Flashback 3 months to end of school year. We just returned from 8th Grade Continuation Ceremony. This evening marked the end of a wonderful 3 years in middle school for our daughter, Sophia. Not many students find those middle school years so pleasant. But for Sophia they were a capping on the end of years of struggle in elementary school and the beginning of a more “normal” life. You see, Sophia was born with a bilateral profound hearing loss; she is deaf. She “continued” on to high school tonight at an emotional ceremony where she was noted for her ability to masterfully command an audience, her warm personality and openness to others. Her middle school time included: being on honor roll every semester, being the goalie on Field Hockey team 2 years, being the lead star in circus as a trapeze and fabric artist, having speaking roles in 2 plays, being elected by teachers to the Leadership team, and most importantly in collecting a wide and nice array of good friends.
We left the event in tears that not enough was said about all the obstacles that Sophia has overcome. No mention of her deafness. No mention that she is the first hearing impaired student at this elite private school. No mention that she is the only handicapped member of this illustrious class. Isn’t it funny that we wanted recognition of all that, when in fact as parents we have been advocating from the moment she was born for exactly this moment: when she is thought of as no different, that her hearing loss is not her defining moment? She in fact “fits in.” Her needs have become small enough that people don’t think about it so much. Her peers just think of her as Sophia and they treat her with respect she deserves.
These are all great accomplishments when you think about the fact that 13 years ago a doctor told us that Sophia had a profound hearing loss; that she was born deaf. When asked if she would ever talk or speak, his reply was “Maybe …maybe not.” You see she was born at a time when cochlear implants were not available to children. We were told by doctors and therapists in California that slowly and with great work she might learn to talk, but we didn’t see others around us talking…only signing. We were told by deaf adults that we should not be “forcing” our baby to learn to hear and talk” with all the therapy we were doing; we had no right. We moved to Colorado to get a cochlear implant and to go to special schools and still there were roadblocks with 13 appeals to get insurance for her equipment and therapies, with specialists that didn’t want to implant her, with hundreds of hours of therapies, with slow progress despite great efforts. And, then we wanted her to go to our neighborhood school. We were told that she couldn’t make it there: that she would never be able to advocate for herself and that she needed too much help. Still we pressed on. We were told that we could be a “test case” in mainstreaming at the public school. She went and she finished, but she suffered great bullying throughout elementary school. And then we went looking for a middle school community that embraced Sophia for her differences. Consequently, her successes and happiness began to soar.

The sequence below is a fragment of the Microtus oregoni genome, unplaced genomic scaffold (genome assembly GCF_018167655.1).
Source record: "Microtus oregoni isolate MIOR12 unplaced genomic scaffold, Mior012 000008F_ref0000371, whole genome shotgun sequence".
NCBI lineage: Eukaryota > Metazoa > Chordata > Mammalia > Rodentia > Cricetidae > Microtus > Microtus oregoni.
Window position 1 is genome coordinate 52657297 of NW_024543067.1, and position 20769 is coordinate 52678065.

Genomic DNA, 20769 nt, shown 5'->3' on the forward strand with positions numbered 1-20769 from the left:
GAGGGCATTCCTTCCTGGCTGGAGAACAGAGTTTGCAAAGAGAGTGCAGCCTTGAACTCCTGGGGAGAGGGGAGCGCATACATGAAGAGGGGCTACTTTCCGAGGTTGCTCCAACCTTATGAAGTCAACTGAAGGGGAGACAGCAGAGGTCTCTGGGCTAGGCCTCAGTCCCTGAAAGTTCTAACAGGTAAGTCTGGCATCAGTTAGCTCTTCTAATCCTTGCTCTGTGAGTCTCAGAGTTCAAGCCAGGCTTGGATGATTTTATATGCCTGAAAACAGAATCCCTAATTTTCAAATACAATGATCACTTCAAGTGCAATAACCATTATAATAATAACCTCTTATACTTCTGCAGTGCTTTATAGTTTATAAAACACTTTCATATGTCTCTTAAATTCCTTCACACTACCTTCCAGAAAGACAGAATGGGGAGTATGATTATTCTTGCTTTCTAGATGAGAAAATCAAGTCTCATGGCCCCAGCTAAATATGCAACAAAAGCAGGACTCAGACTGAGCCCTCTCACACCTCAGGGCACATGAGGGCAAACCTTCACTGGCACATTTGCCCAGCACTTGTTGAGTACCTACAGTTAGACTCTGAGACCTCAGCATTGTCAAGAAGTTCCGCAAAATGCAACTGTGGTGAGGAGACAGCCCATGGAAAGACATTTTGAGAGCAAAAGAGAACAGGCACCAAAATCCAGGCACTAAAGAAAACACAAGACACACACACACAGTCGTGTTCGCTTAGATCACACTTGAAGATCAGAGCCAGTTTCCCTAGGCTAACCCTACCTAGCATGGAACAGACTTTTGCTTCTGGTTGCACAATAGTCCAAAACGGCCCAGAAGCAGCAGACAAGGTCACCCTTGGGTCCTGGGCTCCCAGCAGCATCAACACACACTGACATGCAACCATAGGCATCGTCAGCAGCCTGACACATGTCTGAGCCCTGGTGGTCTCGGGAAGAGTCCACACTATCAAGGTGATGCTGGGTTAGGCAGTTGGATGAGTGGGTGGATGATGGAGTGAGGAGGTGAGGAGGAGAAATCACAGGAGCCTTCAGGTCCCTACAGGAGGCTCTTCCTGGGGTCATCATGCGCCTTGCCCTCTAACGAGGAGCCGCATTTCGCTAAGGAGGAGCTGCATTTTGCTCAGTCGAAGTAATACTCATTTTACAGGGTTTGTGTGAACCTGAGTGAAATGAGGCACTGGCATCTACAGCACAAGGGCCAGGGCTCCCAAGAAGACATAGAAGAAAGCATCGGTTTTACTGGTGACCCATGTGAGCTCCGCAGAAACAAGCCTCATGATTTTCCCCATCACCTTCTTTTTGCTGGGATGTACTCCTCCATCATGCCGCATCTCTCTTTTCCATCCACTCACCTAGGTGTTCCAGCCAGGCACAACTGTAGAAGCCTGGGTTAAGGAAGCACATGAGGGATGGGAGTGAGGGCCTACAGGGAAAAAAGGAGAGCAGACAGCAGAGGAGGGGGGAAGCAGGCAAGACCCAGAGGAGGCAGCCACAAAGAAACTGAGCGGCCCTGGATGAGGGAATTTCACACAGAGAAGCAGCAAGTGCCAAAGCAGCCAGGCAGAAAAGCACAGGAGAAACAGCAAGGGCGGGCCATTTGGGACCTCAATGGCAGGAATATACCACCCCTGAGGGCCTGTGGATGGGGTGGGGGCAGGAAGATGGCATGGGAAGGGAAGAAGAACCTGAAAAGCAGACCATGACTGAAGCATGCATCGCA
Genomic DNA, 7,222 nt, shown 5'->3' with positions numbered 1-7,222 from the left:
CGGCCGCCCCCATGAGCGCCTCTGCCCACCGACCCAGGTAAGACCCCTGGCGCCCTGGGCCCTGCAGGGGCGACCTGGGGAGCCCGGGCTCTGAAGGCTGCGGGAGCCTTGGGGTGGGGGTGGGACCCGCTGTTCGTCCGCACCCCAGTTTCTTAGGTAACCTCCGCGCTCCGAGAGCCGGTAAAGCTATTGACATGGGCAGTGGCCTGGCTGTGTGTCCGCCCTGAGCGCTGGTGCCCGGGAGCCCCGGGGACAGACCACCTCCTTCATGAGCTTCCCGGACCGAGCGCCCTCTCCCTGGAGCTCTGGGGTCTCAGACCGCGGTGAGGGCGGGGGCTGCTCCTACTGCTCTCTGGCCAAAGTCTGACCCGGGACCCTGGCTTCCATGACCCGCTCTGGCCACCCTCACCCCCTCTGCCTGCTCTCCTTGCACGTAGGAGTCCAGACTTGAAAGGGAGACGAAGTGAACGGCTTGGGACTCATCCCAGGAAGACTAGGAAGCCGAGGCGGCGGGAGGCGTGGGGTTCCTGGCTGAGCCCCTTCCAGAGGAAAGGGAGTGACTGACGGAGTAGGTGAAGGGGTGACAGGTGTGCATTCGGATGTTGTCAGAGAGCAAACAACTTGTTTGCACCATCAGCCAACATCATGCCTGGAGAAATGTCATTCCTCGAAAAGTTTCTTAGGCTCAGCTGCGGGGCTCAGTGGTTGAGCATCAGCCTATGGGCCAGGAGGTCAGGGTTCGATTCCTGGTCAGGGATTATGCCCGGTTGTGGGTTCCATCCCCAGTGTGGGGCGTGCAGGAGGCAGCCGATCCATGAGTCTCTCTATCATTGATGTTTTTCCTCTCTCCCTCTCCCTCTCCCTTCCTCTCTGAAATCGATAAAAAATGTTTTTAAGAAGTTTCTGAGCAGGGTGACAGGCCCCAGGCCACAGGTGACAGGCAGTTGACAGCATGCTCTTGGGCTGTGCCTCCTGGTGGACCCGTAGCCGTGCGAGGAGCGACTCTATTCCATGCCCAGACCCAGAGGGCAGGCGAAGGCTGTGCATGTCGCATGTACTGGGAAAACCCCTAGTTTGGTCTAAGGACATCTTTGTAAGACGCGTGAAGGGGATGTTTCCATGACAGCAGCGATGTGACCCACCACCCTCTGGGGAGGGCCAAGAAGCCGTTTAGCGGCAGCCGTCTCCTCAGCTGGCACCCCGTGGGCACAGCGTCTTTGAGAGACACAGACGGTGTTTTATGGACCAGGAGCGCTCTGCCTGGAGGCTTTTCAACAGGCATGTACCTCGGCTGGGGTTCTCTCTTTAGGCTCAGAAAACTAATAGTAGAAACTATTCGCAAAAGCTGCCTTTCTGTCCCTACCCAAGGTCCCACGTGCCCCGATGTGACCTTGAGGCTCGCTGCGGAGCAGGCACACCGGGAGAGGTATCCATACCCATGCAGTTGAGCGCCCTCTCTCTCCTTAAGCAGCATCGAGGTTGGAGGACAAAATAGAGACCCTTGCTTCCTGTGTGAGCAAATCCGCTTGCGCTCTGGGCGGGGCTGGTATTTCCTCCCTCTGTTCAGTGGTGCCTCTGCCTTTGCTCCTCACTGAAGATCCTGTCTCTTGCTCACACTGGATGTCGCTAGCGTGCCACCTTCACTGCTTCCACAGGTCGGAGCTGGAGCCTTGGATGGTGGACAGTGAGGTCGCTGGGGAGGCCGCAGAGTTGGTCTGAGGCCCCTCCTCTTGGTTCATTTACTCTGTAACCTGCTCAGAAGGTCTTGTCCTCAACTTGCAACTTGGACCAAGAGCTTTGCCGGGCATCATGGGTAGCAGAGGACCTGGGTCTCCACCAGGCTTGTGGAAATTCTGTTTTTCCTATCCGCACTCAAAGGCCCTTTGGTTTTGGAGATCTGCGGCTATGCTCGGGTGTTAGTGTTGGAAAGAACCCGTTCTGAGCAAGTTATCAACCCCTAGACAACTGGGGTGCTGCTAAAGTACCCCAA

Continuation is an event to note for any parent. But we were struck tonight by how much more poignant it feels given the obstacles and challenges that Sophia has had to overcome to get to this place and how NOT ordinary all those efforts really were. File boxes of insurance appeals and IEP negotiations document my life as a parent. My job has become constant work at teaching teachers, nagging audiologists, and pushing our daughter to be her best and to ask for what she needs. To be fair we have a “normal kid” and typical friends and a regular life of too busy parenting. But we have all had a harder life because of the work and challenges.
And I guess that brings me back to where I began. When the school faculty failed to mention Sophia’s hearing loss, it bothered us so. Not only for the selfish reasons of wanting someone to know how far we’d all come. But really this is Sophia’s story and it is beautiful and it is a success and it should be “flaunted.” We don’t feel that Sophia will make her way despite her hearing loss. We believe that her role is to make her way BECAUSE of her hearing loss. This beautiful, poised, warm, funny, sweet, sensitive creature is not defined by being deaf, but neither can she separate herself from it.
Telling her story may lead to her success. And, she came out of this world the way she did maybe for some reason, but in any case she is beautiful in every way and we can’t imagine shying from accepting and flaunting her story.
She is going to change the world.